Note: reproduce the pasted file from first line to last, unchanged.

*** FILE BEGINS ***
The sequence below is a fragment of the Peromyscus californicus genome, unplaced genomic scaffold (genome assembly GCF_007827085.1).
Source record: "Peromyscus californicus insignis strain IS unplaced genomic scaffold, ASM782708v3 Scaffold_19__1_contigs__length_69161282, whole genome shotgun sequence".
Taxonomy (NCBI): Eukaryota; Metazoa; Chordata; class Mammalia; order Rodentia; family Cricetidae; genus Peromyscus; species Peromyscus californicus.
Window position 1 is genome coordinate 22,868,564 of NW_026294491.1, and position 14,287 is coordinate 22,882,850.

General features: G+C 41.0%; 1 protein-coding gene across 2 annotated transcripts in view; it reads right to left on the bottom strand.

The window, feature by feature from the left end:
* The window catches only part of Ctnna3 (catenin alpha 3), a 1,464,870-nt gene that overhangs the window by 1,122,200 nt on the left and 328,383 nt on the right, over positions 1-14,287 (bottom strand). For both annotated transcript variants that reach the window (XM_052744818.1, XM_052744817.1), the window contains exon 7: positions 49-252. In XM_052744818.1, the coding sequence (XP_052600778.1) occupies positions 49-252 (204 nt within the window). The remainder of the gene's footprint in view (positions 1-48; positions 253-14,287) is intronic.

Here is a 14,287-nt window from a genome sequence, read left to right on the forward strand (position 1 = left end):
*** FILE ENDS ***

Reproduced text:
The sequence below is a fragment of the Peromyscus californicus genome, unplaced genomic scaffold (genome assembly GCF_007827085.1).
Source record: "Peromyscus californicus insignis strain IS unplaced genomic scaffold, ASM782708v3 Scaffold_19__1_contigs__length_69161282, whole genome shotgun sequence".
Taxonomy (NCBI): Eukaryota; Metazoa; Chordata; class Mammalia; order Rodentia; family Cricetidae; genus Peromyscus; species Peromyscus californicus.
Window position 1 is genome coordinate 22,868,564 of NW_026294491.1, and position 14,287 is coordinate 22,882,850.

General features: G+C 41.0%; 1 protein-coding gene across 2 annotated transcripts in view; it reads right to left on the bottom strand.

The window, feature by feature from the left end:
* The window catches only part of Ctnna3 (catenin alpha 3), a 1,464,870-nt gene that overhangs the window by 1,122,200 nt on the left and 328,383 nt on the right, over positions 1-14,287 (bottom strand). For both annotated transcript variants that reach the window (XM_052744818.1, XM_052744817.1), the window contains exon 7: positions 49-252. In XM_052744818.1, the coding sequence (XP_052600778.1) occupies positions 49-252 (204 nt within the window). The remainder of the gene's footprint in view (positions 1-48; positions 253-14,287) is intronic.

Here is a 14,287-nt window from a genome sequence, read left to right on the forward strand (position 1 = left end):